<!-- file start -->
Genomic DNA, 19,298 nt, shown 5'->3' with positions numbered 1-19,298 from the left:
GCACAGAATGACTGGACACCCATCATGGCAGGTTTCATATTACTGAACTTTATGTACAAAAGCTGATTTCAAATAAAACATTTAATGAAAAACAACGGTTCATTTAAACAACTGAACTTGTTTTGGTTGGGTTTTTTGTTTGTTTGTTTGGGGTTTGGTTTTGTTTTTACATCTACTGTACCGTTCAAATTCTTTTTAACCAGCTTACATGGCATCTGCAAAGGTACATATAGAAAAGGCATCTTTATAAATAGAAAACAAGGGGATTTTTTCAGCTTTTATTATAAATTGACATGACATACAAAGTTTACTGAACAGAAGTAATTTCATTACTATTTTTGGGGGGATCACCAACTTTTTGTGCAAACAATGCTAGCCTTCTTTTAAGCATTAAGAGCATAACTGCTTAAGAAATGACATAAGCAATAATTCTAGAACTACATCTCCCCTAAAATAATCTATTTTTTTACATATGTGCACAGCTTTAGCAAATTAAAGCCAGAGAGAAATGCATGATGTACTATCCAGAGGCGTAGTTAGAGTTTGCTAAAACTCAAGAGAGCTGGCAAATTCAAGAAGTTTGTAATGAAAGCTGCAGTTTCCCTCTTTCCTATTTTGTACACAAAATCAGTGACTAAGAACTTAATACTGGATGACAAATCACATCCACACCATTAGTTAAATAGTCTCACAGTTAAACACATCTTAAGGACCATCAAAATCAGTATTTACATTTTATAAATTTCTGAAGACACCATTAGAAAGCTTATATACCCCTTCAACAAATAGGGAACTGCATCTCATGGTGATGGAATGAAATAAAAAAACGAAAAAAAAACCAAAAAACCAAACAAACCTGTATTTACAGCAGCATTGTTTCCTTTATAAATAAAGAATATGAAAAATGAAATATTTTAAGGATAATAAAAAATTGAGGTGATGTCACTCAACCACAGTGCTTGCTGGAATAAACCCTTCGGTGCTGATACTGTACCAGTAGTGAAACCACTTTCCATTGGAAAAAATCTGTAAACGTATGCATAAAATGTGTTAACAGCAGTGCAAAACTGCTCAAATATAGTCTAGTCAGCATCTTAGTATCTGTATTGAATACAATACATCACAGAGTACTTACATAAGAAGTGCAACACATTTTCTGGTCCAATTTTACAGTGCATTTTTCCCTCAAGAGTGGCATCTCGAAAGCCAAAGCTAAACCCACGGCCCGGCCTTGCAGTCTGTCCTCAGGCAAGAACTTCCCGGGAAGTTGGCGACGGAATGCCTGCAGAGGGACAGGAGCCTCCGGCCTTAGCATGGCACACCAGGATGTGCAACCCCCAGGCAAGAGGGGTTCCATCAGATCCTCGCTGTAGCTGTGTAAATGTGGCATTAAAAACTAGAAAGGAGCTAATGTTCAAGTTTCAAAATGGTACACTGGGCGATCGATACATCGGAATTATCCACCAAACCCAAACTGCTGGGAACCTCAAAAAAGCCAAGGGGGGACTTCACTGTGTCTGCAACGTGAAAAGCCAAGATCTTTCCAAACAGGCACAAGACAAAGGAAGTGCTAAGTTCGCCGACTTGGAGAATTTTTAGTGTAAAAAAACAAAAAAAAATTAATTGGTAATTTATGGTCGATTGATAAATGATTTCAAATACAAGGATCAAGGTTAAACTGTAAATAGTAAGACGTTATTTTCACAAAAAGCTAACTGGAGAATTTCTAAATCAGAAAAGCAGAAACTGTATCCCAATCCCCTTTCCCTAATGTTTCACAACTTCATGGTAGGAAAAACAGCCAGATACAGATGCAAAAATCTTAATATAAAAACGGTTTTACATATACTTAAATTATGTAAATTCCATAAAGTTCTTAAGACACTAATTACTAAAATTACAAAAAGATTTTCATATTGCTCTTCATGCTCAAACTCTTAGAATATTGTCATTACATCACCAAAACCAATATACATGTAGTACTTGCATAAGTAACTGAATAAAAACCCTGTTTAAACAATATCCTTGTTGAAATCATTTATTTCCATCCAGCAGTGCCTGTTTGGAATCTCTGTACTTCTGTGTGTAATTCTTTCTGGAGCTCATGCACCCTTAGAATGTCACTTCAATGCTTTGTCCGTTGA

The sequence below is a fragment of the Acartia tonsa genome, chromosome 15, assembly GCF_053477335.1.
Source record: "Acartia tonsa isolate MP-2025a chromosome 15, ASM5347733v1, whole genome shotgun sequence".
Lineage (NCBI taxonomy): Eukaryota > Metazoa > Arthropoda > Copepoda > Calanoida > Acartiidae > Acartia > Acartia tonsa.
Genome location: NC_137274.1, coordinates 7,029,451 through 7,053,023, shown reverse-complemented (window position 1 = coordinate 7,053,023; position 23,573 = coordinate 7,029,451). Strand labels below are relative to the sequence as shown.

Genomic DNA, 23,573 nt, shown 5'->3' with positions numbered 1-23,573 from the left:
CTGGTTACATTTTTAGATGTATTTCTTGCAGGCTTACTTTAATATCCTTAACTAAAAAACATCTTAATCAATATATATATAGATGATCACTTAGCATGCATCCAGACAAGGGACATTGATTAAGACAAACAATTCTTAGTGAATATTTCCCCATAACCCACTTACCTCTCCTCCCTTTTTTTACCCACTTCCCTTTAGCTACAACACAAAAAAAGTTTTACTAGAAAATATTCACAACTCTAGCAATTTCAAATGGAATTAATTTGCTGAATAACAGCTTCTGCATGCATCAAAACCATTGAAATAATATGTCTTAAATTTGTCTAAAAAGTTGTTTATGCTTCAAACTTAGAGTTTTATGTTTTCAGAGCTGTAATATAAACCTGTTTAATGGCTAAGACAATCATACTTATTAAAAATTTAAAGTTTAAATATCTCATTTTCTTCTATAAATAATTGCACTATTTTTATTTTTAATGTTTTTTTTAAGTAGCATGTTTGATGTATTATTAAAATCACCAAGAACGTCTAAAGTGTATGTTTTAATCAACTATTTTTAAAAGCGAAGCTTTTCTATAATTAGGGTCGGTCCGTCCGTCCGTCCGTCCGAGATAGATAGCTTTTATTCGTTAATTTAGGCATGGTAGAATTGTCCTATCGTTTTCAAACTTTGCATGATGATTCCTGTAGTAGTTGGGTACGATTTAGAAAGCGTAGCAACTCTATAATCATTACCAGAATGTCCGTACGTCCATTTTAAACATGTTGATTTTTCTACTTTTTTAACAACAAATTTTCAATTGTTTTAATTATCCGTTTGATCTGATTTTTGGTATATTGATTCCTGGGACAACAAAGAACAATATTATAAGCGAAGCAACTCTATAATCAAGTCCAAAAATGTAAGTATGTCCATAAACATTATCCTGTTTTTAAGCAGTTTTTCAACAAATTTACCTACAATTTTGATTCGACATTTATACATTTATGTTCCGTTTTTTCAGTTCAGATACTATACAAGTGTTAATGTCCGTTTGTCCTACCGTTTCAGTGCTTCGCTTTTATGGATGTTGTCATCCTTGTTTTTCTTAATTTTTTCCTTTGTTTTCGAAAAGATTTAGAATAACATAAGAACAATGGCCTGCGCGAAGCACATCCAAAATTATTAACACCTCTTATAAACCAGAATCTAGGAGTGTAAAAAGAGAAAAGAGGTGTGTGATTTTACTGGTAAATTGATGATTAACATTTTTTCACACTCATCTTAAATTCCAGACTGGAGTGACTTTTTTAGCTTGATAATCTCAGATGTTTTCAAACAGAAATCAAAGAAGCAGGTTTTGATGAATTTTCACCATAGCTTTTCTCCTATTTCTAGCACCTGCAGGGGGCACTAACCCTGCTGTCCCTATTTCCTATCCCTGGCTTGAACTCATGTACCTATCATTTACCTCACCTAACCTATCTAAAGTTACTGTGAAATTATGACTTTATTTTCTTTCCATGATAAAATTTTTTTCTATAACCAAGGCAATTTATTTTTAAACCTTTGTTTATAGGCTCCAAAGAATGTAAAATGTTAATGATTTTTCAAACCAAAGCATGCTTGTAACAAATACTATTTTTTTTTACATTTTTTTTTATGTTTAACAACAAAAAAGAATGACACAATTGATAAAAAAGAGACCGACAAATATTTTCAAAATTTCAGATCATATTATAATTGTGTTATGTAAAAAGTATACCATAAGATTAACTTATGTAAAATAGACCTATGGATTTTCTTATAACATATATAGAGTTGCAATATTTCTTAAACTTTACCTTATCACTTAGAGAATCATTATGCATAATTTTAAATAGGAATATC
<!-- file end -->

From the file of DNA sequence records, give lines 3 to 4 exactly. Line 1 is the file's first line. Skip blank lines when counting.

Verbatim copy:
The sequence below is a fragment of the Acartia tonsa genome, chromosome 15, assembly GCF_053477335.1.
Source record: "Acartia tonsa isolate MP-2025a chromosome 15, ASM5347733v1, whole genome shotgun sequence".